Today’s highly capable glass cockpits certainly put old, round-dial standby instruments in the shade. In many cases, standby training has become almost a chore rather than a necessity. Yet the standbys are always there, ready for us. The question is, are we always ready for them?
The scene at a recent aviation trade show illustrates perfectly what has become an industry-wide dilemma. An avionics sales representative had just finished giving a seasoned flight department manager a nearly hour-long sneak preview of his employer’s newest retrofit cockpit system.
Flight Display Systems continued its push to gain entry into the large-aircraft market with its presence at the Latin American Business Aviation Conference & Exhibition in March.
Premier Aircraft of East Alton, Ill., said it passed the first engineering milestone for its program to upgrade the original Falcon 50 engine (the Honeywell TFE731-3) to a TFE731-4, to provide the “Falcon 50-4” with longer range, increased hot and high performance, better climb and higher cruise thrust than the basic aircraft, according to the company.
Three years ago satellite direct television was “gee whiz” equipment. Today it is almost standard on anything larger than a Falcon 50. Honeywell, with its AIS-2000 multi-region system, provides in-flight coverage in Europe, the Middle East and North America. But best of all, the modular cabinet design now allows the user to download software modules to shift from one coverage area to another in flight.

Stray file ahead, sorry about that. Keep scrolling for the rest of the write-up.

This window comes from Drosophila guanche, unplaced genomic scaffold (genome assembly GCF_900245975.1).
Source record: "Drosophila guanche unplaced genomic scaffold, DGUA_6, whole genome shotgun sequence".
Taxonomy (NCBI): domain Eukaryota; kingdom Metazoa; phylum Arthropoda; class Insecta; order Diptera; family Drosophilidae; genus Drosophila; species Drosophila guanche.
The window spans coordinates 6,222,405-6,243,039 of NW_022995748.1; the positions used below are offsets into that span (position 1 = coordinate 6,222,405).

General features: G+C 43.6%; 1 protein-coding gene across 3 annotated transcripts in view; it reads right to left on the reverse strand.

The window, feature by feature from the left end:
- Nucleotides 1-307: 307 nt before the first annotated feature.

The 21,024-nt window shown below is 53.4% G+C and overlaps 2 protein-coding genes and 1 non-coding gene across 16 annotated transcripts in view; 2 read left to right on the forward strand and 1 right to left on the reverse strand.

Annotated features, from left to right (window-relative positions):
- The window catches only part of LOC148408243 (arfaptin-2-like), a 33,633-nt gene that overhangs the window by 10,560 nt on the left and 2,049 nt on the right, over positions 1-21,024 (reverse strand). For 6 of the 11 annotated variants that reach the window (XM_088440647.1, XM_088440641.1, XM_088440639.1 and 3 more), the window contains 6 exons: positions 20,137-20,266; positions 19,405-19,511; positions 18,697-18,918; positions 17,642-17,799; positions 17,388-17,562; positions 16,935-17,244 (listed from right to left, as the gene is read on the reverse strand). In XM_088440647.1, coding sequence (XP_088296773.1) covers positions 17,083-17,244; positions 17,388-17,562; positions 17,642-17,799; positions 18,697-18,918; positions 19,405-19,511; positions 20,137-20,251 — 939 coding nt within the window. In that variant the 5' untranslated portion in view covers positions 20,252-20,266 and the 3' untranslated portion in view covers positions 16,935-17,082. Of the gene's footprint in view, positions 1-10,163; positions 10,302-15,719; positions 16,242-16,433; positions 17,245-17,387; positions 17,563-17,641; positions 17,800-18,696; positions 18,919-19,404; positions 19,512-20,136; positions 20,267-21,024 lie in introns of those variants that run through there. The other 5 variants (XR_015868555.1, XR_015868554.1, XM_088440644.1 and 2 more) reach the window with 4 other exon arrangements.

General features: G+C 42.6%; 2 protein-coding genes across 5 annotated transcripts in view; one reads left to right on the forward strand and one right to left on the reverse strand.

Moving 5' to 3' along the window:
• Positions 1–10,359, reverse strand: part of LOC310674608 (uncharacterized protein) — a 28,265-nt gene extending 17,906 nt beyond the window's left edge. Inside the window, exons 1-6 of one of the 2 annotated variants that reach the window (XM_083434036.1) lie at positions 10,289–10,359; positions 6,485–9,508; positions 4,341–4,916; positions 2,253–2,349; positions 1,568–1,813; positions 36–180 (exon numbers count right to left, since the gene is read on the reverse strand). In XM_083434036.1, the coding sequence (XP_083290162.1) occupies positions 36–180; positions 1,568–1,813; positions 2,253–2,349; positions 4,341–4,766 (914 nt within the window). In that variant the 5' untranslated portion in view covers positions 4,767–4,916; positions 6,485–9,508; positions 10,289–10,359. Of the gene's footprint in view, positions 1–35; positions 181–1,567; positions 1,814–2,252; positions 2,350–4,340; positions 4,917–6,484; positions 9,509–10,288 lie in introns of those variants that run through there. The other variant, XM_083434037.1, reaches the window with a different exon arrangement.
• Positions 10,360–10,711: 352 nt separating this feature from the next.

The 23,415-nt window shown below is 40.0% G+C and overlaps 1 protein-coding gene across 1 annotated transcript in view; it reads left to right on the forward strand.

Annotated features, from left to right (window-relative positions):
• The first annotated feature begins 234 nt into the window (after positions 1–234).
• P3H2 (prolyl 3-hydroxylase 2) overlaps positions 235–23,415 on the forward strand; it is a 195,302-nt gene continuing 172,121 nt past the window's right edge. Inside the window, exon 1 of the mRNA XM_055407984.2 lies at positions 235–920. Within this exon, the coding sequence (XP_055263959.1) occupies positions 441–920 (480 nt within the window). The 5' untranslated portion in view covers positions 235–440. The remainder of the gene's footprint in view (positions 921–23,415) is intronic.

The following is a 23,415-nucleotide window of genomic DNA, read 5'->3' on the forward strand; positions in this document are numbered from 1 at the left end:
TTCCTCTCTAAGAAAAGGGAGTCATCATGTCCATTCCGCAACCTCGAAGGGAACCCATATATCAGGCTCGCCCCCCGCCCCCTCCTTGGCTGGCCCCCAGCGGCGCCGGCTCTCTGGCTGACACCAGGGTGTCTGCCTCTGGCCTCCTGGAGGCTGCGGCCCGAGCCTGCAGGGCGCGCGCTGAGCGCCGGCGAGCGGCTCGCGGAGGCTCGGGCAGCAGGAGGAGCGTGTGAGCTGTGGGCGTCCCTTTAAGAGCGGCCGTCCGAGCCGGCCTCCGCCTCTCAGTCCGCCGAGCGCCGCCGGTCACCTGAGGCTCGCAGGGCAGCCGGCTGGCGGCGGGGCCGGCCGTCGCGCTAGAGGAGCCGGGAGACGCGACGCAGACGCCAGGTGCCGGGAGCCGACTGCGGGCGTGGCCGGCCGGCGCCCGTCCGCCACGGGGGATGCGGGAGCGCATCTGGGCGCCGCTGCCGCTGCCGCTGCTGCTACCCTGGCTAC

CSC Africa, a maintenance, repair and overhaul facility based at Lanseria Airport in Johannesburg, will introduce P&WC PT6 overhaul services by the end of the summer. The company, a subsidiary of a joint venture between P&WC and MTU of Germany, is enlarging its facility, reconfiguring its engine test cell and adding to its maintenance staff.
Frasca’s newest flight training device, the Mentor, is being billed by the Urbana, Ill. company as one of the few devices capable of replicating the Garmin G1000 glass cockpit.
The first three months of this year saw a significant increase in fatalities involving business jets and turboprops compared with the same period last year, according to figures compiled by safety analyst Robert E. Breiling Associates of Boca Raton, Fla. In the first quarter of this year, the U.S.-registered fleet of turbine-powered business airplanes experienced 22 accidents, including five fatal ones that killed 24 passengers and crew.
David Calvert-Jones was promoted to chief executive of Los Angeles-based Helinet Aviation Services. He was previously senior v-p of corporate strategy and most recently served as interim CEO.
Alexandria, Va.-based Flight Explorer named James Kelly president and CEO. Kelly, who was founder, president and CEO of SynXis, replaces Walt Kross.
Challenger 600, Tupelo, Miss., March 9, 2005–Inadequate design of the STCed microphone jack assembly, resulting in restricted aft movement of the control column, was blamed for the accident of Romeo Mike Aviation’s Challenger.